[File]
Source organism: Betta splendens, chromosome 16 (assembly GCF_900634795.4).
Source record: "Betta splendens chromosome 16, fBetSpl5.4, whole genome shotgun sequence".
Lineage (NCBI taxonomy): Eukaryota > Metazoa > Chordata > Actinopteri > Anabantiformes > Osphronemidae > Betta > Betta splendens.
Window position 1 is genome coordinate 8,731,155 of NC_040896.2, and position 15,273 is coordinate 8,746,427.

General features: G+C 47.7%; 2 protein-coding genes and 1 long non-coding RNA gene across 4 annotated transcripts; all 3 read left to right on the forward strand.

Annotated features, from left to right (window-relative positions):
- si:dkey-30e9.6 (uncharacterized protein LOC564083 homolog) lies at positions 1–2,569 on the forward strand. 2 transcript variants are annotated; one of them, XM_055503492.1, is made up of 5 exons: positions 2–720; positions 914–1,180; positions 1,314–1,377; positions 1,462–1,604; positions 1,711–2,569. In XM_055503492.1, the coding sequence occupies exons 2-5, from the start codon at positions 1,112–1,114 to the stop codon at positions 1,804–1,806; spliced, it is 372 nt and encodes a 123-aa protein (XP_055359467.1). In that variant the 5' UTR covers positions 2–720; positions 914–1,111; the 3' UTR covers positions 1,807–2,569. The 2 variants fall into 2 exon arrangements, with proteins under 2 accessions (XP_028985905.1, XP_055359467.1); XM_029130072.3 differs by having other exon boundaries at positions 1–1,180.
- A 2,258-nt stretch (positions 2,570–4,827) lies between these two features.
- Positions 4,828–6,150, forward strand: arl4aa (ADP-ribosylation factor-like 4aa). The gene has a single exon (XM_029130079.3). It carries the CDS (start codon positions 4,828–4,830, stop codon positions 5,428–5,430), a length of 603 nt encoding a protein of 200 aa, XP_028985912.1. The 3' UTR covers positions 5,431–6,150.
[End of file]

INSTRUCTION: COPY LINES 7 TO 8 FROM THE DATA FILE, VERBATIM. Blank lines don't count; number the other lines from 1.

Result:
- si:dkey-30e9.6 (uncharacterized protein LOC564083 homolog) lies at positions 1–2,569 on the forward strand. 2 transcript variants are annotated; one of them, XM_055503492.1, is made up of 5 exons: positions 2–720; positions 914–1,180; positions 1,314–1,377; positions 1,462–1,604; positions 1,711–2,569. In XM_055503492.1, the coding sequence occupies exons 2-5, from the start codon at positions 1,112–1,114 to the stop codon at positions 1,804–1,806; spliced, it is 372 nt and encodes a 123-aa protein (XP_055359467.1). In that variant the 5' UTR covers positions 2–720; positions 914–1,111; the 3' UTR covers positions 1,807–2,569. The 2 variants fall into 2 exon arrangements, with proteins under 2 accessions (XP_028985905.1, XP_055359467.1); XM_029130072.3 differs by having other exon boundaries at positions 1–1,180.
- A 2,258-nt stretch (positions 2,570–4,827) lies between these two features.